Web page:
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Evolution explains mosquitoes’ taste for human blood

September 2020

A closeup image of a mosquito on a leaf

The mosquito Aedes aegypti. Credit: Wikimedia

This summer the coronavirus pandemic forced many residents of the northern hemisphere out of air-conditioned spaces and into the great outdoors for socially distanced get-togethers, barbecues, playdates, drive-in movies, and dining. There, we became the de facto buffet for biting insects.  While we balanced our drinks, mosquitoes also had a sip ... of human blood.  New research published this summer explains why some mosquitoes just can’t leave humans alone, while others prefer a nice, juicy guinea pig. The answer, of course, comes down to evolution...

Where's the evolution?

First, mosquitoes are not all the same. Though it might feel otherwise when you are fighting off a swarm, most of the world’s 3,500 mosquito species feed on a wide variety of vertebrates and don’t particularly like human blood.  Only a few, like the mosquito Aedes aegypti, which spreads Zika, dengue fever, and other scourges, evolved to specialize on humans. And even within the species that prefer human blood, there is variation.  For example, some populations of A. aegypti in Africa don’t fit the mold: some seem to be more tempted by the scent of a non-human animal than by human odor.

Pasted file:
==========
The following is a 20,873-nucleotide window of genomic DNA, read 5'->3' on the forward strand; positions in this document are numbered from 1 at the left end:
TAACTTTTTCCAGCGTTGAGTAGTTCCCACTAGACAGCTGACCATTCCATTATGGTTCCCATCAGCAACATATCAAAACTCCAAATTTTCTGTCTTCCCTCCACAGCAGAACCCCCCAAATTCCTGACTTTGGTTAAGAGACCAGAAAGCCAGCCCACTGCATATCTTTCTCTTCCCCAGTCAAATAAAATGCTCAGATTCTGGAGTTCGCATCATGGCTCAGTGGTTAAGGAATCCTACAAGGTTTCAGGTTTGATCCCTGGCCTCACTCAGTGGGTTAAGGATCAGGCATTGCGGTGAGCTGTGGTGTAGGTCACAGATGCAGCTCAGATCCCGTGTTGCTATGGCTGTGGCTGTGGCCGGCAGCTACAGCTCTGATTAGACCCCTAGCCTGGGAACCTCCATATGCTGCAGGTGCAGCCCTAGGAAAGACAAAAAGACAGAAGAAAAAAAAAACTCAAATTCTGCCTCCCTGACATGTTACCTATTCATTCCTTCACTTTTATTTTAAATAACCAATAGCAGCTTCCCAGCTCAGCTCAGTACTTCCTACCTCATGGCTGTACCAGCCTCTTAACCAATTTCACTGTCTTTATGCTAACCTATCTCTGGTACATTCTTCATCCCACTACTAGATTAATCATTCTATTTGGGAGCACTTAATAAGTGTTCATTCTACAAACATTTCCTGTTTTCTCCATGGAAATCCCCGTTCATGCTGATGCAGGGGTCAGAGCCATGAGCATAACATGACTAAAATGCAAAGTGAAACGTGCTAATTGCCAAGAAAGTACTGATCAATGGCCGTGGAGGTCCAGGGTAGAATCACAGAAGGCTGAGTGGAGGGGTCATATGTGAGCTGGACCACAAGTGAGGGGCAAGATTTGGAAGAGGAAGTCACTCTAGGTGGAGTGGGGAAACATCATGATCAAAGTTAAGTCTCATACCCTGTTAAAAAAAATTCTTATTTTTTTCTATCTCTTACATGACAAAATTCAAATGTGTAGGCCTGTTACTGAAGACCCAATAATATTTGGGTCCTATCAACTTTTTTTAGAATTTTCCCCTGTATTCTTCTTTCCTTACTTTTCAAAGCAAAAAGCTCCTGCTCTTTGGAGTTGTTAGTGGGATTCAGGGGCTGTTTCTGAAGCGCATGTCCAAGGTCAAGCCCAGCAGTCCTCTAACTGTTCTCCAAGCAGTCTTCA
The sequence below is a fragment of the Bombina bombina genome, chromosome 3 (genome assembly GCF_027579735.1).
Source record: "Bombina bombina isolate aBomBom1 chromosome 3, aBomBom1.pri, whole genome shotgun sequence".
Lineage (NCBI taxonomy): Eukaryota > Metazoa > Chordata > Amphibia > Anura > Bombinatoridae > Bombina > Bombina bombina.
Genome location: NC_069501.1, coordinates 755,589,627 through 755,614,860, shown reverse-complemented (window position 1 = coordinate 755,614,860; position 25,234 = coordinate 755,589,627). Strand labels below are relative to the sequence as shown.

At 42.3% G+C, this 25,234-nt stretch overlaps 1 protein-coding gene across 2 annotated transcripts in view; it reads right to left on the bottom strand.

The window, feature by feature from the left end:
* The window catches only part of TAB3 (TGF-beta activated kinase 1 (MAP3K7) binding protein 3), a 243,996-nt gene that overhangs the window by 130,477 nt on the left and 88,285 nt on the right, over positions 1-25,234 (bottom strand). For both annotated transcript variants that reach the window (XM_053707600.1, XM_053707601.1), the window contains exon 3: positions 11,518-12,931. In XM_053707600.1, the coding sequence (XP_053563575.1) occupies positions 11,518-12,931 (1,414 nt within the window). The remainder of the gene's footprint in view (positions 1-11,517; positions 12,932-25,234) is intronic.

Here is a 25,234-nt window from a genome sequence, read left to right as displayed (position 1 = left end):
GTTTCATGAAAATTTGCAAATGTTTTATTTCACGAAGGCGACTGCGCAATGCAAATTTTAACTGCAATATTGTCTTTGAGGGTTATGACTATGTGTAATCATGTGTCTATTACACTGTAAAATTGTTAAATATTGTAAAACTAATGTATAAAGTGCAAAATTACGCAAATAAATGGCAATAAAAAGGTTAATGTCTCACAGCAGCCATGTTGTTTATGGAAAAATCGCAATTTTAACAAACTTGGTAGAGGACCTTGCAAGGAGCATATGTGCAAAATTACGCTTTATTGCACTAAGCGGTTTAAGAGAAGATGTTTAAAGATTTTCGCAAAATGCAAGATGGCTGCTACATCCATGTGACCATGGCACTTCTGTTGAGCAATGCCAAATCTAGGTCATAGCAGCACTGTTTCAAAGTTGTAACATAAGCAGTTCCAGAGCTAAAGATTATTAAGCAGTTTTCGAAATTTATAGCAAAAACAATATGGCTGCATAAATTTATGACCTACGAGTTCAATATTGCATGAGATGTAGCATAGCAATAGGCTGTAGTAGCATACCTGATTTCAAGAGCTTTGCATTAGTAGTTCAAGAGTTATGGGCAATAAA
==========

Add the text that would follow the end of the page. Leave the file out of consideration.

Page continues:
To find out what could cause a mosquito lineage to evolve a narrow preference for human blood, researchers first needed to learn more about how preference varies.  So they collected A. aegypti eggs from a variety of sites in sub-Saharan Africa, including large cities, open savannahs, and dense forests.  They then used these eggs to establish separate colonies of mosquitoes in a lab and presented individual insects with a choice: head towards the guinea pig or head towards the exposed human arm?  The mosquitoes did not choose randomly. Instead, mosquitoes from the same colony had similar preferences. Insects from some colonies nearly always chose the human arm; others strongly preferred guinea pig. Since all the mosquitoes were raised in the same lab in the same way and yet behaved differently, the finding suggests that odor preference is influenced by the individual mosquito’s genes.